The feeling emo music gives me is one of acceptance and recognition; like someone turned to me in a moment of my own intense weakness and said, “I get it, this sucks, but you’ve got to stay strong.” That was the feeling that washed over me, like a warm shower, the moment I stepped into the #EmoNightLA crowd. It felt like I had found an old pair of Vans, well worn and held together by colored duck tape, that slipped on like no time had passed. It was like stepping back into my skin.

People jumped, bopped, and moshed to Sum 41, Taking Back Sunday, and Brand New. The moment the opening lyrics of “Fat Lip” blared from the speakers, (“Storming through the party like my name is El Niño/ When I’m hangin’ out drinking in the back of an El Camino/ As a kid, I was a skid and no one knew me by name/ I trashed my own house party cause nobody came”) 300 screaming attendees pushed forward and a mosh pit appeared like a sink hole, pulling in bodies from every direction. The songs that amped up the crowd most were songs about rebellion and being misunderstood, eliciting instant recognition and nostalgic joy.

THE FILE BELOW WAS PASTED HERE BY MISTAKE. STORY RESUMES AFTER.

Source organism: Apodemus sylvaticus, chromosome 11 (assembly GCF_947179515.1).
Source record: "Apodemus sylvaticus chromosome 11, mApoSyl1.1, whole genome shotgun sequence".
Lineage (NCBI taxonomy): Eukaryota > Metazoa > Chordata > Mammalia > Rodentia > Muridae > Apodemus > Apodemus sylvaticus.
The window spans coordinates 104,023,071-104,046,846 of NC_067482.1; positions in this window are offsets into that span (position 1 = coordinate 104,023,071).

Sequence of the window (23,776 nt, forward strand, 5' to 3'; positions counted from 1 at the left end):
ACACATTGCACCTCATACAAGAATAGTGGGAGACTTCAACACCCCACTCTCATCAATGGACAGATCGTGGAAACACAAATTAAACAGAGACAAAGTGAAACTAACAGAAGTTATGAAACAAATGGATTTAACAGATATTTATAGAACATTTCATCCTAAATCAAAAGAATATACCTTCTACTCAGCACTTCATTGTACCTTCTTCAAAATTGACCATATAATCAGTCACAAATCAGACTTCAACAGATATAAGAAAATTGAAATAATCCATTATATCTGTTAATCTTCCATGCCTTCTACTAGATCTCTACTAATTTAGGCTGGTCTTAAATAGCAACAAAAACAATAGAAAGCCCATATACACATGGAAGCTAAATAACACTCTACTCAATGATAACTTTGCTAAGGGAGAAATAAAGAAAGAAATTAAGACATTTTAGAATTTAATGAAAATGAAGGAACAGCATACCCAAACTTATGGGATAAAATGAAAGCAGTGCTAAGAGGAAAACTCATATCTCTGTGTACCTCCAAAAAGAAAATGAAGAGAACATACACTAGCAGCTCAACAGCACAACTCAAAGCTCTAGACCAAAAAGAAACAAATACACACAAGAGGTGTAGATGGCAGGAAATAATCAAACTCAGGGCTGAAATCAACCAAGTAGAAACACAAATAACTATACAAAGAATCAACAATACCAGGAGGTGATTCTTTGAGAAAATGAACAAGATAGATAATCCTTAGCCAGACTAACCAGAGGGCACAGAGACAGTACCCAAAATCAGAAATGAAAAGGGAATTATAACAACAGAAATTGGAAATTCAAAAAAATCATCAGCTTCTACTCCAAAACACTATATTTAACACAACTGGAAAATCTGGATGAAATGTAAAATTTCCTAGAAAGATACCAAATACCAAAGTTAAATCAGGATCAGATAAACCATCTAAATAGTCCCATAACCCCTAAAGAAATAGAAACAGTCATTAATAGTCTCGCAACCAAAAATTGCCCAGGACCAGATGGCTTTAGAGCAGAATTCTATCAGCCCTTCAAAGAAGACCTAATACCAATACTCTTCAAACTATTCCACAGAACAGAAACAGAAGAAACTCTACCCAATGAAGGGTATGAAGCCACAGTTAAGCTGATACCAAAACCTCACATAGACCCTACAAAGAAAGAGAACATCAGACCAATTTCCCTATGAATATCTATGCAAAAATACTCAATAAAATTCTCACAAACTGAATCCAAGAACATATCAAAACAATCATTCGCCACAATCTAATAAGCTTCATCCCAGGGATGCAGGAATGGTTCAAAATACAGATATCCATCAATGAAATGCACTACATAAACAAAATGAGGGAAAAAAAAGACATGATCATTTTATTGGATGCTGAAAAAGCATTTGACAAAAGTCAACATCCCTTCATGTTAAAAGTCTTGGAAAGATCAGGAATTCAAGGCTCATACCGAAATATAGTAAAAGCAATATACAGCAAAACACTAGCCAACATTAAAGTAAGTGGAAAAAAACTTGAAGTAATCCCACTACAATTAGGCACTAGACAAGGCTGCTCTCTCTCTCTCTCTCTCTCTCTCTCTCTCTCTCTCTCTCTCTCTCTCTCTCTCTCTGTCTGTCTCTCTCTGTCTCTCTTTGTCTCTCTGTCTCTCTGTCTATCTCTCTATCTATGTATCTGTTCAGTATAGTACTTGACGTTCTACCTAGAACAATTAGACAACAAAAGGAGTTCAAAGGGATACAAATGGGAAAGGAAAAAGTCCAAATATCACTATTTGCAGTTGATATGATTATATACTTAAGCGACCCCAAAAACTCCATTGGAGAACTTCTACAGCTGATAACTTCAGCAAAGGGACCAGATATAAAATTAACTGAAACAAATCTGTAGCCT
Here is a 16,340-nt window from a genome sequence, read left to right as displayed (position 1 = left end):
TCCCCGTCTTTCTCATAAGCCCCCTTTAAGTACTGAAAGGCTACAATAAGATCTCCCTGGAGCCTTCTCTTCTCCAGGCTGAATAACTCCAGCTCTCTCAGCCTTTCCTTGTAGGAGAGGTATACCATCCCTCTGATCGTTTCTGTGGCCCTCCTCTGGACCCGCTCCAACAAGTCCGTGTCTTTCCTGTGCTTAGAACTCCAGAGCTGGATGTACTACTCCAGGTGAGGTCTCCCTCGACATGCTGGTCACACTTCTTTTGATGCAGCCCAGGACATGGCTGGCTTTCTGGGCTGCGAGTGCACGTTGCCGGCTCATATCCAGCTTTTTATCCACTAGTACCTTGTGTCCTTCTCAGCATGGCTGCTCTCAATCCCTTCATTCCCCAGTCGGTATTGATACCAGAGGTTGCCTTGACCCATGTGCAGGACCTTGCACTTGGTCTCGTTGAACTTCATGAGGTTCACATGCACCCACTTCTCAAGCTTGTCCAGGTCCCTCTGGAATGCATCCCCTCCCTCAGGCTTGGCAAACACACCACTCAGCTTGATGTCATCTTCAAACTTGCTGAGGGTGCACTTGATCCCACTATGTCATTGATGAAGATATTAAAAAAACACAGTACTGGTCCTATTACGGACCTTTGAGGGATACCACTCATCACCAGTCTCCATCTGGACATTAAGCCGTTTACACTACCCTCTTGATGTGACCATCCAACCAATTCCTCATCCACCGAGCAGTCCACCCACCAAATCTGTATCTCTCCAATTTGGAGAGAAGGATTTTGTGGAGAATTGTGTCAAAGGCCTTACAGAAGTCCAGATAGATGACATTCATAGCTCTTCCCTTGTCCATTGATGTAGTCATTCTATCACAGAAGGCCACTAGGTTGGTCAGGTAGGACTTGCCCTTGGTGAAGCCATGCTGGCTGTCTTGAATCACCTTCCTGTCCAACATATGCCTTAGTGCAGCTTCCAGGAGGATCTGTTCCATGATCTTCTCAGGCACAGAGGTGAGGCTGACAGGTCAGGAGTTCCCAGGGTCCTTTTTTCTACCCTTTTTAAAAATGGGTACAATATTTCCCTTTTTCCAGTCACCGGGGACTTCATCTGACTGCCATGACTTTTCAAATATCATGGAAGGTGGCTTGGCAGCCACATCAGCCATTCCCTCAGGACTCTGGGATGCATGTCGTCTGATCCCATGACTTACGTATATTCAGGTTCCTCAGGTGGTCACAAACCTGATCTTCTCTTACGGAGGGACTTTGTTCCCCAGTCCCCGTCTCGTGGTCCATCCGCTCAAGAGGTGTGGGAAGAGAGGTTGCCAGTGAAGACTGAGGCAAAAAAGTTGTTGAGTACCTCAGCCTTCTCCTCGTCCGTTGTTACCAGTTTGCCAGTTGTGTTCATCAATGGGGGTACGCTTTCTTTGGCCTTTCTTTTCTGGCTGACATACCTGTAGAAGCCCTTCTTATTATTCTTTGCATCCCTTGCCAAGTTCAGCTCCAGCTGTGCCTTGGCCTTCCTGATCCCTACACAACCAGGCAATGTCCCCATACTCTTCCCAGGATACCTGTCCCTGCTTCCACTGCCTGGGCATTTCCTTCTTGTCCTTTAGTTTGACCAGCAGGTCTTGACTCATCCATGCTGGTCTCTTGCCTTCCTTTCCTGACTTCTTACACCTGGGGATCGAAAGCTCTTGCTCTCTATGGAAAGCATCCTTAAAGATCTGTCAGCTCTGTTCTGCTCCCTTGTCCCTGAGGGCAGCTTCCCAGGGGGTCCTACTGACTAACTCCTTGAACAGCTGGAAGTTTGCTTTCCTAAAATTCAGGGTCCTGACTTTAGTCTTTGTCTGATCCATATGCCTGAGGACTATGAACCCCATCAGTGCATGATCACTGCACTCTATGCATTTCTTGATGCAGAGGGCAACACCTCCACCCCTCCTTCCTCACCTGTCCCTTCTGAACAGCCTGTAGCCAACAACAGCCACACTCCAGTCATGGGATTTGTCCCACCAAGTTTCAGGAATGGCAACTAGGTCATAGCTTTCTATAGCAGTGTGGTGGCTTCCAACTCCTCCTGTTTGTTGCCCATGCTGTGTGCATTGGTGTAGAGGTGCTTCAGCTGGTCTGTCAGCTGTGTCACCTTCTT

Emo Night at the Echoplex gives people who never stopped being emo a place to jam together; a place to scream, jump, and enjoy the music that has become part of their soul. It’s a place where the year is 2006, and you’re watching the best damned Warped Tour of your entire life. The fact that this still exists, a decade later, is a testament to how much this music and this community still care. If every night could be Emo Night, then you would know where to find me: Jamming in Silverlake with a bunch of fucking emo kids.

EMO NIGHT IS THE FIRST TUESDAY OF EVERY MONTH

FOLLOW THEM ON TWITTER: https://twitter.com/emonightLA

by Maria Spiridigliozzi